I greatly like the idea of having varying levels of teachers, such as residents, novice, professional, master, and teacher leaders. Also having the varying support depending on which level a teacher is at, such as residents and novice teachers having a mentor to help them. However being able to distinctly categorize teachers might be a large task to take on. How will it be determined when a teacher is no longer considered a novice? What would be considered a reasonable amount of time to demonstrate effectiveness as a teacher? Two years? Three years? Five years? What about the variables that come into play? Some teachers move through out a school system and with those moves come variations in administration, students, and communities. There are many things that will need to be considered before a role structure could be implemented.

I am very excited that this project will assist in helping classroom teachers who want to advance to administrative roles is more prevalent. In smaller counties, the way to promotional opportunities is who you know, rather than what you know. It is very frustrating to see advancement to some educators, who you know is not as knowledgeable in the areas required to be effective administrators.

I believe that some form of an Advisory Team should also be implemented to rule out the old, customary ways of hiring. When individuals seek advanced degrees, they do this in hopes of advancement; however, when those educators that advance, by the who you know concept, this frustrate those educators who are generally trying to help the students, which should be our first priority.

I am an Instructional Lead Teacher within my county, and have been since 2007; none the less, I am still in that same position, not because I am ineffective, but because of the customary practices of hiring. I assume administrative duties in addition to teaching reading groups. My students are always at the top and always passes the standardized testing each year. Conversely, I have interviewed for two Assistant Principal jobs within my county, and without success, others were selected with less skills and with little knowledge of the job. I am the kind of person that places my priorities on the students, rather than trying to please those who have the hiring pencil in their hands. I am about doing things the right way and this seems to get me no where. It is and will always be, my professional practices in doing the right thing and speaking up for the right thing, regardless of who toes I may step on.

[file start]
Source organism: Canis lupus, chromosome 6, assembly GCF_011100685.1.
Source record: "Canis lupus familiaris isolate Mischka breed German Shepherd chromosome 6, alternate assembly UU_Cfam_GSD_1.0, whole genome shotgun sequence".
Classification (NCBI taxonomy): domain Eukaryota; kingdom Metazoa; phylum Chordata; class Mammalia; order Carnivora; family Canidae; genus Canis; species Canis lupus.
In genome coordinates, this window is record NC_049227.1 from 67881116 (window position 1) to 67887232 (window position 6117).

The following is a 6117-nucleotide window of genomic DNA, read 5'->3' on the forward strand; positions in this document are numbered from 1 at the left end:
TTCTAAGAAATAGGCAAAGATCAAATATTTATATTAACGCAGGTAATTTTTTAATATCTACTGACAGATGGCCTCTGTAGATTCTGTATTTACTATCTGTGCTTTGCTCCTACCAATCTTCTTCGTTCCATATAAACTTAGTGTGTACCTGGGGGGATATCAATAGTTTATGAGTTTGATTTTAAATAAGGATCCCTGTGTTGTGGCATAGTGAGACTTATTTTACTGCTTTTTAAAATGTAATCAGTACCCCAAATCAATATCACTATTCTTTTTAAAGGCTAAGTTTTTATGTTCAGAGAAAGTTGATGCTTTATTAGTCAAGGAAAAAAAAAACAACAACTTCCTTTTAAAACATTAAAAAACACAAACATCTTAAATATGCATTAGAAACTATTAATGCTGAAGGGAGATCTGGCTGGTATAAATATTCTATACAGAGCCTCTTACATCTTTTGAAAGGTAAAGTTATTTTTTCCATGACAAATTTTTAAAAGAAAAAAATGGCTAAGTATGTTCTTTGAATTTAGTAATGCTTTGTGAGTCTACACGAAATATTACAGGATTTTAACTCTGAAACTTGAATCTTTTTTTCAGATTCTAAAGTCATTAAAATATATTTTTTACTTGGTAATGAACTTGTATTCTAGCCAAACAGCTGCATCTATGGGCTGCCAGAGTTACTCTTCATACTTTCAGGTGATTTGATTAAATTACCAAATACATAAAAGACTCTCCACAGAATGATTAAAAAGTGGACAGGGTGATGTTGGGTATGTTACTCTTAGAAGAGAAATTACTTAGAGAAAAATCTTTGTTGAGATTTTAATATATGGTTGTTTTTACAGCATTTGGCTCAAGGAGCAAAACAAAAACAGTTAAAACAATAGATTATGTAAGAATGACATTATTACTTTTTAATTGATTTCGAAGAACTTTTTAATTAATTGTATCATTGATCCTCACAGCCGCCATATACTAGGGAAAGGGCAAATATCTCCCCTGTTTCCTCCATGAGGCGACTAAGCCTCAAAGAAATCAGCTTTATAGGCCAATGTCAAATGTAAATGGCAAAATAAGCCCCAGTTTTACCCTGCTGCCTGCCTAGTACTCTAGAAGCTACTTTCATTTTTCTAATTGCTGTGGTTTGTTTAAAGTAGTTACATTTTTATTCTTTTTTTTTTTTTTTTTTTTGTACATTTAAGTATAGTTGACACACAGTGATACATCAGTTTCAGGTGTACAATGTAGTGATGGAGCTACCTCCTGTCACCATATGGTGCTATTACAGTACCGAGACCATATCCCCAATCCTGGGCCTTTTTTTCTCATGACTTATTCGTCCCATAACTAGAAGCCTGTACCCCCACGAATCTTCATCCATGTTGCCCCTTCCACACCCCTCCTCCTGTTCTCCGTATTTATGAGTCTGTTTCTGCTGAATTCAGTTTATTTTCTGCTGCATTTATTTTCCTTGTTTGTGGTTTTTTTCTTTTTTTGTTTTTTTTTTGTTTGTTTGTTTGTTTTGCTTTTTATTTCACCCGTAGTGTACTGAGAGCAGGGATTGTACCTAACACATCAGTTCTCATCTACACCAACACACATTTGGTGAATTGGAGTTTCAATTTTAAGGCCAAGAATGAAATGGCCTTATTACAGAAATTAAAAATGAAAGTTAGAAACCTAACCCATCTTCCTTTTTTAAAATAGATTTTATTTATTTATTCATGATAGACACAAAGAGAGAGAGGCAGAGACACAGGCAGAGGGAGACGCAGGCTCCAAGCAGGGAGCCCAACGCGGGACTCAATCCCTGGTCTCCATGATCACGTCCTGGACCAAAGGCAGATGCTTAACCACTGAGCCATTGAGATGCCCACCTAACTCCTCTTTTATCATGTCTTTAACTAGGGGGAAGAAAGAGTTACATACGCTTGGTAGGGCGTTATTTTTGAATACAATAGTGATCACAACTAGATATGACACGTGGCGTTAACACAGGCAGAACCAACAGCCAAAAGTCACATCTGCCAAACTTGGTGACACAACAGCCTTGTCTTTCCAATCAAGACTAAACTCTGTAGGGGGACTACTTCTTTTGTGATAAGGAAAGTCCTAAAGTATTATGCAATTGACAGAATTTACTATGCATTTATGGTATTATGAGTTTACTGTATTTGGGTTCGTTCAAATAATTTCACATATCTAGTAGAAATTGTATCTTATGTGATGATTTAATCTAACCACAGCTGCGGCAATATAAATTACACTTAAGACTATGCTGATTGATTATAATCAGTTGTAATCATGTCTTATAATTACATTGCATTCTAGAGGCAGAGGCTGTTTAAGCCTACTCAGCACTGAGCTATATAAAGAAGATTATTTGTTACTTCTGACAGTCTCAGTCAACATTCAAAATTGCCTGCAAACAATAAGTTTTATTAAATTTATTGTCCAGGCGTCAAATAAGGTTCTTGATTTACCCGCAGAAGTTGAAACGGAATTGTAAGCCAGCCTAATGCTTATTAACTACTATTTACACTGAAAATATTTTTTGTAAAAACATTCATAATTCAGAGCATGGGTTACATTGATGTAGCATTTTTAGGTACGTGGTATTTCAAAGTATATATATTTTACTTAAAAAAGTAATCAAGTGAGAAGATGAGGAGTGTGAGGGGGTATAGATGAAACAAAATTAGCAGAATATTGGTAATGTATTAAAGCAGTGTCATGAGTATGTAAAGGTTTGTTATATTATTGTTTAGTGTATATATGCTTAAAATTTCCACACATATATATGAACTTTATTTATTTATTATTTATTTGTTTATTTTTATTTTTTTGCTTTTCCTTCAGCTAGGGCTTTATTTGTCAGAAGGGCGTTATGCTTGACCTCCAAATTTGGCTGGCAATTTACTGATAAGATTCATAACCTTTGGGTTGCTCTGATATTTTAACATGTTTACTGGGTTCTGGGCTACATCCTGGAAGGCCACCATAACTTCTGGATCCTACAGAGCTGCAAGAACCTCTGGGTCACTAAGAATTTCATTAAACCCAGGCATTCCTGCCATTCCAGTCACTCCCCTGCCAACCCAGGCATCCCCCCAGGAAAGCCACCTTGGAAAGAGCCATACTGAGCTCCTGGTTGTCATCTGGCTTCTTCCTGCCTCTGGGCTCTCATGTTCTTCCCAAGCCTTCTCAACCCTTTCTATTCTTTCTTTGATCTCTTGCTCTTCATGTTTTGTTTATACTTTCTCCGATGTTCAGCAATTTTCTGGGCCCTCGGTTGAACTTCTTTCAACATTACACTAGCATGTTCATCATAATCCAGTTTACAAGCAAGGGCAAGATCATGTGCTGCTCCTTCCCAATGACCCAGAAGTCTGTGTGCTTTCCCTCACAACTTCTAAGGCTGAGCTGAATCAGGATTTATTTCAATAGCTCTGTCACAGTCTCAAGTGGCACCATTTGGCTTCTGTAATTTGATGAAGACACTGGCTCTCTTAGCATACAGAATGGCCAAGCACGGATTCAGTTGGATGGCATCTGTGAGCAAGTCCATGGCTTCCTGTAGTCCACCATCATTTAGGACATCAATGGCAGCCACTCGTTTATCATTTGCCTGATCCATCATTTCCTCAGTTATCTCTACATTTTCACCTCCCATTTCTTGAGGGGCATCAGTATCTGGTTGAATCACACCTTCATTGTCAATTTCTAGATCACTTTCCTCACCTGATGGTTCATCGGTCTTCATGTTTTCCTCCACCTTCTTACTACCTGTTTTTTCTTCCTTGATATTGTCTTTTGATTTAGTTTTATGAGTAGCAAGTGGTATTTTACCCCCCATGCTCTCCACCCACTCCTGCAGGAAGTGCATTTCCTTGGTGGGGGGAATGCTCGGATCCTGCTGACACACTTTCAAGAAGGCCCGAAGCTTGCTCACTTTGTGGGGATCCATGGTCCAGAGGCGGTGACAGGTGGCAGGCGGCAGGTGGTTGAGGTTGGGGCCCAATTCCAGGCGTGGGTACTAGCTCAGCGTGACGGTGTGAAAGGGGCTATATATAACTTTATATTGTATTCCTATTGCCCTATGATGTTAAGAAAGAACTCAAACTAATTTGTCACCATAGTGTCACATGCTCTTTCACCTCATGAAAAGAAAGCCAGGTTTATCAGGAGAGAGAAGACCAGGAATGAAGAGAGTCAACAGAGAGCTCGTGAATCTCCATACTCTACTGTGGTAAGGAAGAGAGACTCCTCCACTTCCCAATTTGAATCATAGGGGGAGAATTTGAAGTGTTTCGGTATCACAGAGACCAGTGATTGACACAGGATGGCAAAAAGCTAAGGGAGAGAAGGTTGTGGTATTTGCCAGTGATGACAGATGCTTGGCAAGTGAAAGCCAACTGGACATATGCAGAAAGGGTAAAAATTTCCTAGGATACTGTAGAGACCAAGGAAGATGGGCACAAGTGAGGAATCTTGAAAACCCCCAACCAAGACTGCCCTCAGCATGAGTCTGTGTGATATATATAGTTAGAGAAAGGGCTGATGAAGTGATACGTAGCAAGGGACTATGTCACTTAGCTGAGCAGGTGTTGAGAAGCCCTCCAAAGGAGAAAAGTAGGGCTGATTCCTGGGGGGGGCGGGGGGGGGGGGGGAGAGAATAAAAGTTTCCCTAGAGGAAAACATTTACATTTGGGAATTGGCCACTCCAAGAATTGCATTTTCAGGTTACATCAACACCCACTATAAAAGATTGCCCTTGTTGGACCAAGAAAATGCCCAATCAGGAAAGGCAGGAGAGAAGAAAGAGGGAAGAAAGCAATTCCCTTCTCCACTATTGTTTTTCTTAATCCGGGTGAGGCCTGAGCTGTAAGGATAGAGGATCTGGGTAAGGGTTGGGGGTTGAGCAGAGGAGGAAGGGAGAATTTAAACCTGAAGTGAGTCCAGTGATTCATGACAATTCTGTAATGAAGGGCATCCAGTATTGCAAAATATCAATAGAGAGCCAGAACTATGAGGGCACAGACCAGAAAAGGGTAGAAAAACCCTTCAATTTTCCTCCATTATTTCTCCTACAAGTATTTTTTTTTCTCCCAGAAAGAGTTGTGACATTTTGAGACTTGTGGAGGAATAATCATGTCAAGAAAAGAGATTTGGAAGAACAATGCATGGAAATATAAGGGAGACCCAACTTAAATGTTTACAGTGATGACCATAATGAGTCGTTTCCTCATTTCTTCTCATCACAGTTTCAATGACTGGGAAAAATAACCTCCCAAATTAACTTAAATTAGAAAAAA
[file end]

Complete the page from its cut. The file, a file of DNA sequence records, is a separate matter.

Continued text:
Your Project should prove to be very beneficial and effective for those who have made it to the top the wrong and unethical way.

The Good Force be with you!

Excellent Career Pathways and Professional Advancement will make the teachers and the students strive more for excellence.

Live forever and prosper!

That is not a career ladder. That is simply putting labels of levels onto teachers. It is also very stifling and linear. It is also has the potential for stigmatizing as in who wants their child taught by just a beginner? Who determines if a teacher moves along the line? I see the very real danger of favoritism, more evaluations and the subsequent confidential paper trail, and politics.
I suggest you examine the graphic for HTML seen here:
This more closely portrays dynamic organizations wherein the employee has multiple pathways, cross training opportunities, and means to explore utilizing their talents to support the mission and ultimately retains good folks as well. This form is found in Fortune 500 enterprises.
Not all teachers desire an Administrative Credential which is, at this point, the only means to enter any other interesting career track in a public school district despite their additional graduate degrees and/or specializations and/or real life experience and skills brought to public school teaching.
When classrooms are all flipped and computers are leveraged for instruction and data collection, a whole new breed of mentor, coach teacher should evolve which is long overdue.
Melissa V. Rentchler, MLISc., M.Ed., CA certificated Teacher and Teacher Librarian